I was looking into a 12 inch piece of lined corrugated drain pipe as a sail tube. Its made by ADS IIRC The unlined stuff is pretty flimsy. I could use screw on 5 gal buck lids on the ends. Has anyone tried this?
Superior in CT gets $175 for a 20 foot section. Between two buyers, thats a decent price.
Is the lining smooth enough to not abrade your sails and rudders?
Do you plan on putting a shelf/dividers inside?
Can you make the lids seal well enough to keep water out while driving and storing?
Will the usual sealants adhere to this material?
Can it be painted white (or your favorite color)?
Have you thought out attaching it to your trailer?
Is 10 feet long enough to have a section at one end for tools, life jackets, etc?
Prindle 18-2 #244 "Wakizashi"
Prindle 16 #3690 "Pegasus" Sold (sigh)
AZ Multihull Fleet 42 member
(Way) Past Commodore of Prindle Fleet 14
I would recommend PVC. My sail tube is simple, 10 inch diameter sealed off with buckets at each end, bungeed for travel. Long enough for the sails in the bag and other items that I want to stuff in there. Smooth inside, no worries, and bolted down to the trailer.
Edited by martyr on May 24, 2020 - 02:02 AM.
1984 Hobie 16 Redline Yellow Nationals, "Yellow Fever"
Opelika, Al / Lake Martin
Dual wall drainage pipe works great. Picked up a couple 15" cutoffs from a construction site. Turns out they are designed to plug into each other with a heavy duty gasket. The inside is smooth and slick. The Corrugated pipe will also take a large stainless band clamp for HVAC duct work that can be secured to wood, then clamped around the corrugation, locked into the slots. If I didn't get a large, locking sail box, I would have used it. However, it also works great to hang my main properly from the ceiling. The corrugated pipe is very stiff and relatively light.
Search sail tube or the like and you'll find some decent projects on this site. It'll work either with large pvc or corrugated. Just go for it.
I'm getting the SC19 sorted out and assembled for the first time, so I'm dealing with this too.
I'm trying to store the main (which determines the min. length - at least 10'), boards (more than 5' tall!), and rudders (nearly 18" wide when halfway between raised and lowered). The way the boat is sitting on the trailer now is also a constraint; due to the hull shape (really deep up front, very round and narrow at the stern) I don't have enough clearance all the way back for a pipe large enough to hold this stuff.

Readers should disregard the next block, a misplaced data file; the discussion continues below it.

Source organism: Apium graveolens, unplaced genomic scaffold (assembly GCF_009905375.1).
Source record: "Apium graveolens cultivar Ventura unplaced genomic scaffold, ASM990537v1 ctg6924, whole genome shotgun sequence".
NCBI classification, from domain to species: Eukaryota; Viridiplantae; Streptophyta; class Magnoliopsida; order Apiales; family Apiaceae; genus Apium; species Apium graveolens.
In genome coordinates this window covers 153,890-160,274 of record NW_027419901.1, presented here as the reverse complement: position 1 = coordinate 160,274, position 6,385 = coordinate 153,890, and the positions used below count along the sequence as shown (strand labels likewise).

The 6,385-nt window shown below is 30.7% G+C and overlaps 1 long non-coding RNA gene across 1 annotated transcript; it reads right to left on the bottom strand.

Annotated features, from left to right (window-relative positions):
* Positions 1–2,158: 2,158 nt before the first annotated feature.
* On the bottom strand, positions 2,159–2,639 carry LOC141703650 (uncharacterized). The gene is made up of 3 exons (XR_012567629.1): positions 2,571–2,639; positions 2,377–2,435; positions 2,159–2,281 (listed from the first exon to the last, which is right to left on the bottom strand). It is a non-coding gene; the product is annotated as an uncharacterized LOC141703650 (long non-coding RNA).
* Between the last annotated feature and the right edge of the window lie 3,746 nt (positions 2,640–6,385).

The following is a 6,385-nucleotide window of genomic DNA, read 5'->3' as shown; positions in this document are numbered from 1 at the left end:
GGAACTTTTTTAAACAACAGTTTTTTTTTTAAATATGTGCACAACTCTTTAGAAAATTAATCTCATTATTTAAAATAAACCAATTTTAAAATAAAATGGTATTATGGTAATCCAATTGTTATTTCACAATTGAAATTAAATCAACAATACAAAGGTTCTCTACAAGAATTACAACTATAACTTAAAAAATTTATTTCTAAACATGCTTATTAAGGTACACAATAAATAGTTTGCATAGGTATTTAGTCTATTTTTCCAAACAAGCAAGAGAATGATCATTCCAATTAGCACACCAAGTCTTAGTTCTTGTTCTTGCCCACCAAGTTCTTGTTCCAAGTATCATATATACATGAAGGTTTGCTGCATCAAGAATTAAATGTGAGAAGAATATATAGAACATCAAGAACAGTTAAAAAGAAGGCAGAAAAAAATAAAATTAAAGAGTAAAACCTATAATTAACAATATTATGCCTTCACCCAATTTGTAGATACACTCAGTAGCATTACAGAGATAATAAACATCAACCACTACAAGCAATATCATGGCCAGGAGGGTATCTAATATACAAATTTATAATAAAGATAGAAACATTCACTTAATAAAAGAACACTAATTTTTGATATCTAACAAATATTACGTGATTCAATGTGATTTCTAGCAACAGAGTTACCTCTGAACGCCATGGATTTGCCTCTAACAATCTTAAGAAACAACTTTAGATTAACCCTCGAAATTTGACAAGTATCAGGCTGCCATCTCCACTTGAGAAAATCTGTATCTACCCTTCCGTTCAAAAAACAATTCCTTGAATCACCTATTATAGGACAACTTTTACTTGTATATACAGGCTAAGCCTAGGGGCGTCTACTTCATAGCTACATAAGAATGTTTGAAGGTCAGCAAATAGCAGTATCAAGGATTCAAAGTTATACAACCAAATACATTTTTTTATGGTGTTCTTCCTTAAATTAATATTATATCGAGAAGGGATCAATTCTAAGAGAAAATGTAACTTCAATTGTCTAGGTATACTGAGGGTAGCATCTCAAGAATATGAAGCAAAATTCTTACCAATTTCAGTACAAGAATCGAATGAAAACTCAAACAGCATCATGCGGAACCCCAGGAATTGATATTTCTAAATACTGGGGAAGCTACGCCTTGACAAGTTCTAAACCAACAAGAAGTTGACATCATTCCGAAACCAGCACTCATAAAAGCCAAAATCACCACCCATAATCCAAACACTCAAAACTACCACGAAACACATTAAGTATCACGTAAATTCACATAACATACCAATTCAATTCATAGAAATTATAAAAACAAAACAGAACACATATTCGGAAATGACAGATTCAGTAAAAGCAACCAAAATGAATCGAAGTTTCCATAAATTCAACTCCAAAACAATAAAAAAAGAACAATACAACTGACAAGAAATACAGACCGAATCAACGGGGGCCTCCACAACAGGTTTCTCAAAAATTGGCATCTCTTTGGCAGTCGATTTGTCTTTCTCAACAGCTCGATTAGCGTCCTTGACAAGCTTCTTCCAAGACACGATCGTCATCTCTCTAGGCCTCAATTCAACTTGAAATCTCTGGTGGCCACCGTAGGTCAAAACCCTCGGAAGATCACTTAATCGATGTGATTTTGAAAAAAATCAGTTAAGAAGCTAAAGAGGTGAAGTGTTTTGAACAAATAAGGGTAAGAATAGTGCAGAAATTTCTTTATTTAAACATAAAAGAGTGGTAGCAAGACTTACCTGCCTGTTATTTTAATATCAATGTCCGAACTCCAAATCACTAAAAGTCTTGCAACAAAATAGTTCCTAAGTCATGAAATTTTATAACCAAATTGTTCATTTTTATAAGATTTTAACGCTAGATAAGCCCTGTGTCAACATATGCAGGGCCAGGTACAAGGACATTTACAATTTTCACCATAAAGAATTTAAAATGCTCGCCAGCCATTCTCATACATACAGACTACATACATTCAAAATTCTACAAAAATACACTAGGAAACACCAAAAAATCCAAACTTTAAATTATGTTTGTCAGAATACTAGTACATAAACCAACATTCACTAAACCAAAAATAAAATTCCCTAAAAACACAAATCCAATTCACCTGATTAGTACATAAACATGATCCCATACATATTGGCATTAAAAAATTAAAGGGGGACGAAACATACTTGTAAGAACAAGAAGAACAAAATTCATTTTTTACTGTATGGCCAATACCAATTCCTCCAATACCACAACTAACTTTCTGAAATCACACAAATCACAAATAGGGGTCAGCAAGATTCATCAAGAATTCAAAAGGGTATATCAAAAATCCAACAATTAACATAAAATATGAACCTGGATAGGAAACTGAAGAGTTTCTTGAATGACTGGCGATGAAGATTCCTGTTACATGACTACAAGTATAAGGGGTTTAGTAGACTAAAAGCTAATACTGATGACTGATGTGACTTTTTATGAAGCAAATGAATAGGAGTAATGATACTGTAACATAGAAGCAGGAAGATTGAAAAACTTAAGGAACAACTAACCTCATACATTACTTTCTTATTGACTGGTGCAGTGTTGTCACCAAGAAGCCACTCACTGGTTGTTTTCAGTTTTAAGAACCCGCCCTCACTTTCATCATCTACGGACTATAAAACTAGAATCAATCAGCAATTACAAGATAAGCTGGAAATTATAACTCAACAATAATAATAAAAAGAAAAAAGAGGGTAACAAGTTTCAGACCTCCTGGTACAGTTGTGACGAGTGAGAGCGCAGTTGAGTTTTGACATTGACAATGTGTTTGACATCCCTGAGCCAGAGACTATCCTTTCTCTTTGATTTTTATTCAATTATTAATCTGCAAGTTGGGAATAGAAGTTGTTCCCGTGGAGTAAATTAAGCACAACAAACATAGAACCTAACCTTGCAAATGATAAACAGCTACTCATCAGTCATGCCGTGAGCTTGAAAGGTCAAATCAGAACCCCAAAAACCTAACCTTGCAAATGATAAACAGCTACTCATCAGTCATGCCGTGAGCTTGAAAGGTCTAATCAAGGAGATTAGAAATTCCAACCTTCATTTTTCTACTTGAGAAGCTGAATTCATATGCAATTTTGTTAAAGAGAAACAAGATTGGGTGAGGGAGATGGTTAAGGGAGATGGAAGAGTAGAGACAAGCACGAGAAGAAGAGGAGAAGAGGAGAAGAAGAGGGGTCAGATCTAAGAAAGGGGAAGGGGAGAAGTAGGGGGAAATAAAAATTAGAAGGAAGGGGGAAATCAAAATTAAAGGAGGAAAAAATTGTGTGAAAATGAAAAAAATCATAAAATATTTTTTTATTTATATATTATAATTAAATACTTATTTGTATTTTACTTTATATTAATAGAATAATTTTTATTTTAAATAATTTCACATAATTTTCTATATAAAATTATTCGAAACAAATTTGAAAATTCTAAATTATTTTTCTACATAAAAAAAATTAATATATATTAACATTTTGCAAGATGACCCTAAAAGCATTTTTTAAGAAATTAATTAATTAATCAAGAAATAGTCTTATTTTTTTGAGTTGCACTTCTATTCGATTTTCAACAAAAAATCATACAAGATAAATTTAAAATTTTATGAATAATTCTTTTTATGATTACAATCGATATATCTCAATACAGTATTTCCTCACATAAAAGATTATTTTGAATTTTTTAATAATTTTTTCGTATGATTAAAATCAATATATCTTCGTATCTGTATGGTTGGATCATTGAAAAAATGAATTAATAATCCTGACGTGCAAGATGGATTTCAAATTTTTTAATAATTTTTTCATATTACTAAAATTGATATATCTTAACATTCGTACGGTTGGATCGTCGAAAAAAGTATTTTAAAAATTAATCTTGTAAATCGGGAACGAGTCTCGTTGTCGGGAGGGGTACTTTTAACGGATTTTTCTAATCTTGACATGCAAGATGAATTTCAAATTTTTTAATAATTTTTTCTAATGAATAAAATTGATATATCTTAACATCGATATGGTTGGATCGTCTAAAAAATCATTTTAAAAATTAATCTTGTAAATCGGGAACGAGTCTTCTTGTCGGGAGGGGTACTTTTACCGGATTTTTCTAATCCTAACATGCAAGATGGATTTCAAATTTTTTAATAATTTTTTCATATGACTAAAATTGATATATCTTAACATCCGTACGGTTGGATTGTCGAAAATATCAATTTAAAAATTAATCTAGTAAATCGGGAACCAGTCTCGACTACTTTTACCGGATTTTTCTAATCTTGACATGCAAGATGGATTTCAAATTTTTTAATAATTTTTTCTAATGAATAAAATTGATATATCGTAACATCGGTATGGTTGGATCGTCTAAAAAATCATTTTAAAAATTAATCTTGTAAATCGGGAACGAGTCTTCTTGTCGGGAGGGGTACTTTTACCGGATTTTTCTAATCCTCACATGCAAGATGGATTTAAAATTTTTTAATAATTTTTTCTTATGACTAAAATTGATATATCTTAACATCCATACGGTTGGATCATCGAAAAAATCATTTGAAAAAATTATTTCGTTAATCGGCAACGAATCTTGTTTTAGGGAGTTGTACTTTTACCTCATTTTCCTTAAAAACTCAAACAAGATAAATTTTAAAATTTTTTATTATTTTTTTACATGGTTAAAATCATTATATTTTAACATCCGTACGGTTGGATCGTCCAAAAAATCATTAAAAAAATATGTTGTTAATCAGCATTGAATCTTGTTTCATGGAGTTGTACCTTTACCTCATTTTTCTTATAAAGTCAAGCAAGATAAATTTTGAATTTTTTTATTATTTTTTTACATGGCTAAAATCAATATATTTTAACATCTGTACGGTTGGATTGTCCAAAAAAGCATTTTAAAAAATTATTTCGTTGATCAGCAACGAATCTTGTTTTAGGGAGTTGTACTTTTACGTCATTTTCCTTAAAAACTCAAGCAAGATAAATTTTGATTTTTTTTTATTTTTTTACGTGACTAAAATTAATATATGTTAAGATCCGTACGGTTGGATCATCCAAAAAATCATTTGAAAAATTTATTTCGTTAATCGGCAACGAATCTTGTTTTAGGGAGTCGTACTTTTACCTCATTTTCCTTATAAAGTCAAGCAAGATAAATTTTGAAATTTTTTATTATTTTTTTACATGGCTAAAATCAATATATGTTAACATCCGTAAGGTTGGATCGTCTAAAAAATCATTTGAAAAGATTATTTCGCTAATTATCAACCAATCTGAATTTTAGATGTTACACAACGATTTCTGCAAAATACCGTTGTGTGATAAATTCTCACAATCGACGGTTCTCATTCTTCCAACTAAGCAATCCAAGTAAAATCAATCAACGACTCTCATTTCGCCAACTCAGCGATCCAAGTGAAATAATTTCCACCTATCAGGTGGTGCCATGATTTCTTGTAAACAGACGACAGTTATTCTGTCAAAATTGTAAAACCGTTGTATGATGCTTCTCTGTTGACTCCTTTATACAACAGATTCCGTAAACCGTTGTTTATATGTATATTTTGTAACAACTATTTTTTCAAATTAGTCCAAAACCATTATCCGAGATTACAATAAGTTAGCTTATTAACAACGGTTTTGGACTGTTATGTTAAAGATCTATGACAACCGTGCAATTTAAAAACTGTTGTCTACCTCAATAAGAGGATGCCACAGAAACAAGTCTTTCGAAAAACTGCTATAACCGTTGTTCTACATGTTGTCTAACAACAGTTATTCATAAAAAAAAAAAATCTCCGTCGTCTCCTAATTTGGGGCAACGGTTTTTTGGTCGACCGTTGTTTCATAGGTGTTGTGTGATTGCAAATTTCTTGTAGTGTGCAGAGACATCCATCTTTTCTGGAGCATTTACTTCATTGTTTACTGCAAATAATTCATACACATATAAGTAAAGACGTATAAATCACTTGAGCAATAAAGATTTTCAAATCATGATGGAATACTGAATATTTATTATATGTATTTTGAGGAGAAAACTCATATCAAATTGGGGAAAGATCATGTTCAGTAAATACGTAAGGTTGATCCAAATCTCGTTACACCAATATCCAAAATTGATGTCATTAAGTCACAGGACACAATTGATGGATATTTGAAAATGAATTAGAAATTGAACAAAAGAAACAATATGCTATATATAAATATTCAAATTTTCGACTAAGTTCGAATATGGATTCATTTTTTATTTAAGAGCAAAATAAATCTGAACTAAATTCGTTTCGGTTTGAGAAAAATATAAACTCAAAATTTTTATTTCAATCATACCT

So this time around I'm going with a length of 18" ID sewer pipe, but cut in half and hinged along one side on a flat solid base (I haven't decided yet whether I'll get a piece of Al or just use plywood. I should have enough clearance to swing it up 90 degrees. I've piled the rudders, then main, then boards on the floor and a 9" radius semicircle cut out of cardboard fits over it, so I think it's worth a go.
Southern Alberta and all over the damn place.
1983 SuperCat 19
TriFoiler #23 "Unfair Advantage"
Zygal (classic) Tornado
Invitation and Mistral and Sunflower and windsurfers w/ Harken hydrofoils and god knows what else...
I install a 14" round X 10' long aluminum spiral pipe on my Hobie 21SE trailer back in 1989. Built myself two end caps, one that is sealed made as an inside fit and the other goes over the tube and has two stainless steel suit case latches so it can be locked. I glue some red silicon rubber inside the removable end cap to make it water tight.
One my 16 trailer, built a 10' long "mail box" out of 1/8" aluminum walk plate. One end cap is welded and the other is just like a mail box door with a gasket Two sets of sails fit on the shelf and there is a redwood tray 10' long under the self for my rudder assemble. This sail "tube" was built in 1985 and still looks new.
I am not very internetee a word that Damion coined some time ago so I can't post some photos on this platform. I can post some on Facebook if anyone wants to see my setup. I am better with a hammer....
Bill 404 21SE